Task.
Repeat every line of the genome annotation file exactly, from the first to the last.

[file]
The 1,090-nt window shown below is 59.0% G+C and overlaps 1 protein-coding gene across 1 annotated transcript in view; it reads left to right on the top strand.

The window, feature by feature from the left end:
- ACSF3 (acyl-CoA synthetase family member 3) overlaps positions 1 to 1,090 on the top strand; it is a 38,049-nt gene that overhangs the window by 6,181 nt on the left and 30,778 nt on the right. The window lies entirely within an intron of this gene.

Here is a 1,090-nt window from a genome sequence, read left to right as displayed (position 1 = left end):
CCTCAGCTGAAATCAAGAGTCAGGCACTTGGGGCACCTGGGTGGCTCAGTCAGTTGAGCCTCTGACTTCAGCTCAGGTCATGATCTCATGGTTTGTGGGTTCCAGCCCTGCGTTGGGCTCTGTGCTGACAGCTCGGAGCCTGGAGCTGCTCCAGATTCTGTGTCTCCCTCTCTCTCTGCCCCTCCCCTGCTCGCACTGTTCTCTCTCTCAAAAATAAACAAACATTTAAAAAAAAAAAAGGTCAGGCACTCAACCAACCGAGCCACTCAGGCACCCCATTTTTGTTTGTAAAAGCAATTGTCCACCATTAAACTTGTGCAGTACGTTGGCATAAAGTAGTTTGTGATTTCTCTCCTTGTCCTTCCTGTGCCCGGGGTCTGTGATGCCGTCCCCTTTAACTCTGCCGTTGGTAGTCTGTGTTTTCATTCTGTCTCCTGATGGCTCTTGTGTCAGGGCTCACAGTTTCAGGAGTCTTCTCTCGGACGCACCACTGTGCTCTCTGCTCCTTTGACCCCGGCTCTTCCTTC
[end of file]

The 1,090-nt window shown below is 59.0% G+C and overlaps 1 protein-coding gene across 1 annotated transcript in view; it reads left to right on the top strand.

The window, feature by feature from the left end:
- ACSF3 (acyl-CoA synthetase family member 3) overlaps positions 1 to 1,090 on the top strand; it is a 38,049-nt gene that overhangs the window by 6,181 nt on the left and 30,778 nt on the right. The window lies entirely within an intron of this gene.

Here is a 1,090-nt window from a genome sequence, read left to right as displayed (position 1 = left end):
CCTCAGCTGAAATCAAGAGTCAGGCACTTGGGGCACCTGGGTGGCTCAGTCAGTTGAGCCTCTGACTTCAGCTCAGGTCATGATCTCATGGTTTGTGGGTTCCAGCCCTGCGTTGGGCTCTGTGCTGACAGCTCGGAGCCTGGAGCTGCTCCAGATTCTGTGTCTCCCTCTCTCTCTGCCCCTCCCCTGCTCGCACTGTTCTCTCTCTCAAAAATAAACAAACATTTAAAAAAAAAAAAGGTCAGGCACTCAACCAACCGAGCCACTCAGGCACCCCATTTTTGTTTGTAAAAGCAATTGTCCACCATTAAACTTGTGCAGTACGTTGGCATAAAGTAGTTTGTGATTTCTCTCCTTGTCCTTCCTGTGCCCGGGGTCTGTGATGCCGTCCCCTTTAACTCTGCCGTTGGTAGTCTGTGTTTTCATTCTGTCTCCTGATGGCTCTTGTGTCAGGGCTCACAGTTTCAGGAGTCTTCTCTCGGACGCACCACTGTGCTCTCTGCTCCTTTGACCCCGGCTCTTCCTTC